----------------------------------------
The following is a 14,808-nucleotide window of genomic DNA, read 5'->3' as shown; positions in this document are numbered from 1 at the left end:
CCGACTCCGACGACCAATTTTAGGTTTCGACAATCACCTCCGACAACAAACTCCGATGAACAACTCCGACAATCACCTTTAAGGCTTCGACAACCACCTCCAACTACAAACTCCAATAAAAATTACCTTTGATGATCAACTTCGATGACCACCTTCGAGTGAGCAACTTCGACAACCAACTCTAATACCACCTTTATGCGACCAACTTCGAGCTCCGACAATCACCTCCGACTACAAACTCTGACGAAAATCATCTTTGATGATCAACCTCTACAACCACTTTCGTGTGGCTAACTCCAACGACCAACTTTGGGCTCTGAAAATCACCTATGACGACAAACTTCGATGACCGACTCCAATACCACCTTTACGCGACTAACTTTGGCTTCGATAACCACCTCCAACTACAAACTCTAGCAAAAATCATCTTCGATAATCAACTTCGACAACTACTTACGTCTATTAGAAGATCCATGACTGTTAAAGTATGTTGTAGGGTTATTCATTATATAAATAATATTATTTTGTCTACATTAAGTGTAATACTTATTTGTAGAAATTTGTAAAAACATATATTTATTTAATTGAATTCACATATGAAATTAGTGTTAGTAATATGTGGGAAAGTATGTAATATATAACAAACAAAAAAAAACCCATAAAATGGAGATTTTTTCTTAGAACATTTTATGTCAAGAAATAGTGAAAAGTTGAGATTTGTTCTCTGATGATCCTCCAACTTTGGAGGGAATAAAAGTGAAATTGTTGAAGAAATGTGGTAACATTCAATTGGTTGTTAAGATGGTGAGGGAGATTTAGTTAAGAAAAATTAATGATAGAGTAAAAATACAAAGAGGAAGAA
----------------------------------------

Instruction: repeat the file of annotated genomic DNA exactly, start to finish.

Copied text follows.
The following is a 14,808-nucleotide window of genomic DNA, read 5'->3' as shown; positions in this document are numbered from 1 at the left end:
CCGACTCCGACGACCAATTTTAGGTTTCGACAATCACCTCCGACAACAAACTCCGATGAACAACTCCGACAATCACCTTTAAGGCTTCGACAACCACCTCCAACTACAAACTCCAATAAAAATTACCTTTGATGATCAACTTCGATGACCACCTTCGAGTGAGCAACTTCGACAACCAACTCTAATACCACCTTTATGCGACCAACTTCGAGCTCCGACAATCACCTCCGACTACAAACTCTGACGAAAATCATCTTTGATGATCAACCTCTACAACCACTTTCGTGTGGCTAACTCCAACGACCAACTTTGGGCTCTGAAAATCACCTATGACGACAAACTTCGATGACCGACTCCAATACCACCTTTACGCGACTAACTTTGGCTTCGATAACCACCTCCAACTACAAACTCTAGCAAAAATCATCTTCGATAATCAACTTCGACAACTACTTACGTCTATTAGAAGATCCATGACTGTTAAAGTATGTTGTAGGGTTATTCATTATATAAATAATATTATTTTGTCTACATTAAGTGTAATACTTATTTGTAGAAATTTGTAAAAACATATATTTATTTAATTGAATTCACATATGAAATTAGTGTTAGTAATATGTGGGAAAGTATGTAATATATAACAAACAAAAAAAAACCCATAAAATGGAGATTTTTTCTTAGAACATTTTATGTCAAGAAATAGTGAAAAGTTGAGATTTGTTCTCTGATGATCCTCCAACTTTGGAGGGAATAAAAGTGAAATTGTTGAAGAAATGTGGTAACATTCAATTGGTTGTTAAGATGGTGAGGGAGATTTAGTTAAGAAAAATTAATGATAGAGTAAAAATACAAAGAGGAAGAA